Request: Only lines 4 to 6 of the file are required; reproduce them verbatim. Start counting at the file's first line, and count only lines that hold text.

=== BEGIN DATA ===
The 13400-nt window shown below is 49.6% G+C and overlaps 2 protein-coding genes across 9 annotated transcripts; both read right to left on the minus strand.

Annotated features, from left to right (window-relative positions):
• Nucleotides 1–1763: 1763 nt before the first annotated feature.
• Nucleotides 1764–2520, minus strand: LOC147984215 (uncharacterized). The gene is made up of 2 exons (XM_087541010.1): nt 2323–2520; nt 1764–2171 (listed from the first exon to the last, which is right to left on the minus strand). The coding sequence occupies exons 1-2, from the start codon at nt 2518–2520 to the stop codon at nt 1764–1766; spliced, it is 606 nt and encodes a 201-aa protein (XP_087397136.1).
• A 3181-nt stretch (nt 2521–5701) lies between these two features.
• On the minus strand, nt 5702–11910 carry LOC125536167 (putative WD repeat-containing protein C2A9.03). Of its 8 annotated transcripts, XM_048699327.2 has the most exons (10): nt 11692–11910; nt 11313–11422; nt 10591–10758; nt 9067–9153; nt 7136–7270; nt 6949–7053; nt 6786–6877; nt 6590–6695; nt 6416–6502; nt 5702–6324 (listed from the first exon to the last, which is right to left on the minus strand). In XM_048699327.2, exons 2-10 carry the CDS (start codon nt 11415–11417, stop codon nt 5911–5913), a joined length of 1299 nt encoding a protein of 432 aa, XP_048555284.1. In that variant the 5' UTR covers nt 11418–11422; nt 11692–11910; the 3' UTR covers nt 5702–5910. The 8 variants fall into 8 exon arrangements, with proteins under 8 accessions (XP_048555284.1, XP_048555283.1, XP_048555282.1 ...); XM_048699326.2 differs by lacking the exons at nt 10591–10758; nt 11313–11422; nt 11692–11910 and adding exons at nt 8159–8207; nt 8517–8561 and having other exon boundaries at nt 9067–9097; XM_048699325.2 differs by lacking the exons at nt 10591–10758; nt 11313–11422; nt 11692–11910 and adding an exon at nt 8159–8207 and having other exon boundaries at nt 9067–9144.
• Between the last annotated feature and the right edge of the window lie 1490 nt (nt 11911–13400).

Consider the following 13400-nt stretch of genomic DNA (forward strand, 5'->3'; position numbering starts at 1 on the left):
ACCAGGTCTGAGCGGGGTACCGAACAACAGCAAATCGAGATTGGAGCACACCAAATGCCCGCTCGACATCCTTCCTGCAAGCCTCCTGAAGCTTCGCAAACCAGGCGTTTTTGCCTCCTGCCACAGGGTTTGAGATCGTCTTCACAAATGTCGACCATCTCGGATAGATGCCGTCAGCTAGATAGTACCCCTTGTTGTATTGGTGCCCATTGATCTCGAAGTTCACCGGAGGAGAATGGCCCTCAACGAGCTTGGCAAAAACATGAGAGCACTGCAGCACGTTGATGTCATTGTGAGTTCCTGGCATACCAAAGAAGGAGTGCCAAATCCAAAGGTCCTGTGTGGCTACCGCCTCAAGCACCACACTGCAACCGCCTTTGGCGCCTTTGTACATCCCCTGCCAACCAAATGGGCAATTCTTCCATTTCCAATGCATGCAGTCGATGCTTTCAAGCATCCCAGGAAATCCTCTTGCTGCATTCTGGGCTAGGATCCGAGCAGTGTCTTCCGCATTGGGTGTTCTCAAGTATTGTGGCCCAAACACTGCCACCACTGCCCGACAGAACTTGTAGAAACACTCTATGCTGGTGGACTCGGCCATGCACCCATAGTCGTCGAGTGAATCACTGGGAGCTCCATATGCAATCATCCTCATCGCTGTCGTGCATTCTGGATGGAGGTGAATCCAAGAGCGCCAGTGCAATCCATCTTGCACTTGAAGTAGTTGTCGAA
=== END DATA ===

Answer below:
• Nucleotides 1764–2520, minus strand: LOC147984215 (uncharacterized). The gene is made up of 2 exons (XM_087541010.1): nt 2323–2520; nt 1764–2171 (listed from the first exon to the last, which is right to left on the minus strand). The coding sequence occupies exons 1-2, from the start codon at nt 2518–2520 to the stop codon at nt 1764–1766; spliced, it is 606 nt and encodes a 201-aa protein (XP_087397136.1).
• A 3181-nt stretch (nt 2521–5701) lies between these two features.
• On the minus strand, nt 5702–11910 carry LOC125536167 (putative WD repeat-containing protein C2A9.03). Of its 8 annotated transcripts, XM_048699327.2 has the most exons (10): nt 11692–11910; nt 11313–11422; nt 10591–10758; nt 9067–9153; nt 7136–7270; nt 6949–7053; nt 6786–6877; nt 6590–6695; nt 6416–6502; nt 5702–6324 (listed from the first exon to the last, which is right to left on the minus strand). In XM_048699327.2, exons 2-10 carry the CDS (start codon nt 11415–11417, stop codon nt 5911–5913), a joined length of 1299 nt encoding a protein of 432 aa, XP_048555284.1. In that variant the 5' UTR covers nt 11418–11422; nt 11692–11910; the 3' UTR covers nt 5702–5910. The 8 variants fall into 8 exon arrangements, with proteins under 8 accessions (XP_048555284.1, XP_048555283.1, XP_048555282.1 ...); XM_048699326.2 differs by lacking the exons at nt 10591–10758; nt 11313–11422; nt 11692–11910 and adding exons at nt 8159–8207; nt 8517–8561 and having other exon boundaries at nt 9067–9097; XM_048699325.2 differs by lacking the exons at nt 10591–10758; nt 11313–11422; nt 11692–11910 and adding an exon at nt 8159–8207 and having other exon boundaries at nt 9067–9144.